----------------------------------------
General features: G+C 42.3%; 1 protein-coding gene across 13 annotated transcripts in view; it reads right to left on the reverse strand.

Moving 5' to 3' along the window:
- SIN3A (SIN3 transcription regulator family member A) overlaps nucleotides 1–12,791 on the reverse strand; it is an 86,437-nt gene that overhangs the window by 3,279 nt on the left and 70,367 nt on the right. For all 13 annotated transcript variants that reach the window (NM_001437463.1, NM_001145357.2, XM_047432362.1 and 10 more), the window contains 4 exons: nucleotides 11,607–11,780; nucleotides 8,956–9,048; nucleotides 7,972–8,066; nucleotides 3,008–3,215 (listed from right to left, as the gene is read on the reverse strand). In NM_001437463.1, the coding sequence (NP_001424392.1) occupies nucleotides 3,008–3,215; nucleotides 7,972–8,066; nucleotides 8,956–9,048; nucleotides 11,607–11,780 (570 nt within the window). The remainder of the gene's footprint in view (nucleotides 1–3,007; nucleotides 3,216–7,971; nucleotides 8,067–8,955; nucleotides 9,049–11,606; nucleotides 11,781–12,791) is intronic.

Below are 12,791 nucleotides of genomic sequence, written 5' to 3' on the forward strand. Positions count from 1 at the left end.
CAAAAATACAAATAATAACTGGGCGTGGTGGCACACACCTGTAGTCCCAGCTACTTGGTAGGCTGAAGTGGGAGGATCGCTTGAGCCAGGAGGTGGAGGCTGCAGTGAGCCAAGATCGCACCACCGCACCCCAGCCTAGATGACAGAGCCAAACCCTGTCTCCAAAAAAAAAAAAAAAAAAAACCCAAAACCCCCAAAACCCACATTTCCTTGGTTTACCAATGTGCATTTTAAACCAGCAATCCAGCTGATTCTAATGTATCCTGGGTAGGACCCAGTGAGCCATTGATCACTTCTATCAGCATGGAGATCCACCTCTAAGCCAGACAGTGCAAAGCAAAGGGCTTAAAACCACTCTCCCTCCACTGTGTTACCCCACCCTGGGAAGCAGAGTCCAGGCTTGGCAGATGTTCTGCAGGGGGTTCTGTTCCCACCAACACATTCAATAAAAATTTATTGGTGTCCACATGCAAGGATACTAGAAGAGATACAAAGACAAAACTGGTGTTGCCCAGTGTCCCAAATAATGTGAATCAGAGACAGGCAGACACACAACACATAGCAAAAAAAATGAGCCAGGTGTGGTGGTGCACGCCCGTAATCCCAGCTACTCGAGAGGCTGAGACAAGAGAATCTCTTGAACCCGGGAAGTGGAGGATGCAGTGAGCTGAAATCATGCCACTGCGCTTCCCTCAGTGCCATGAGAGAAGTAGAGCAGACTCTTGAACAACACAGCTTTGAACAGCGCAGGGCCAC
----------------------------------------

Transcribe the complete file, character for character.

General features: G+C 42.3%; 1 protein-coding gene across 13 annotated transcripts in view; it reads right to left on the reverse strand.

Moving 5' to 3' along the window:
- SIN3A (SIN3 transcription regulator family member A) overlaps nucleotides 1–12,791 on the reverse strand; it is an 86,437-nt gene that overhangs the window by 3,279 nt on the left and 70,367 nt on the right. For all 13 annotated transcript variants that reach the window (NM_001437463.1, NM_001145357.2, XM_047432362.1 and 10 more), the window contains 4 exons: nucleotides 11,607–11,780; nucleotides 8,956–9,048; nucleotides 7,972–8,066; nucleotides 3,008–3,215 (listed from right to left, as the gene is read on the reverse strand). In NM_001437463.1, the coding sequence (NP_001424392.1) occupies nucleotides 3,008–3,215; nucleotides 7,972–8,066; nucleotides 8,956–9,048; nucleotides 11,607–11,780 (570 nt within the window). The remainder of the gene's footprint in view (nucleotides 1–3,007; nucleotides 3,216–7,971; nucleotides 8,067–8,955; nucleotides 9,049–11,606; nucleotides 11,781–12,791) is intronic.

Below are 12,791 nucleotides of genomic sequence, written 5' to 3' on the forward strand. Positions count from 1 at the left end.
CAAAAATACAAATAATAACTGGGCGTGGTGGCACACACCTGTAGTCCCAGCTACTTGGTAGGCTGAAGTGGGAGGATCGCTTGAGCCAGGAGGTGGAGGCTGCAGTGAGCCAAGATCGCACCACCGCACCCCAGCCTAGATGACAGAGCCAAACCCTGTCTCCAAAAAAAAAAAAAAAAAAAACCCAAAACCCCCAAAACCCACATTTCCTTGGTTTACCAATGTGCATTTTAAACCAGCAATCCAGCTGATTCTAATGTATCCTGGGTAGGACCCAGTGAGCCATTGATCACTTCTATCAGCATGGAGATCCACCTCTAAGCCAGACAGTGCAAAGCAAAGGGCTTAAAACCACTCTCCCTCCACTGTGTTACCCCACCCTGGGAAGCAGAGTCCAGGCTTGGCAGATGTTCTGCAGGGGGTTCTGTTCCCACCAACACATTCAATAAAAATTTATTGGTGTCCACATGCAAGGATACTAGAAGAGATACAAAGACAAAACTGGTGTTGCCCAGTGTCCCAAATAATGTGAATCAGAGACAGGCAGACACACAACACATAGCAAAAAAAATGAGCCAGGTGTGGTGGTGCACGCCCGTAATCCCAGCTACTCGAGAGGCTGAGACAAGAGAATCTCTTGAACCCGGGAAGTGGAGGATGCAGTGAGCTGAAATCATGCCACTGCGCTTCCCTCAGTGCCATGAGAGAAGTAGAGCAGACTCTTGAACAACACAGCTTTGAACAGCGCAGGGCCAC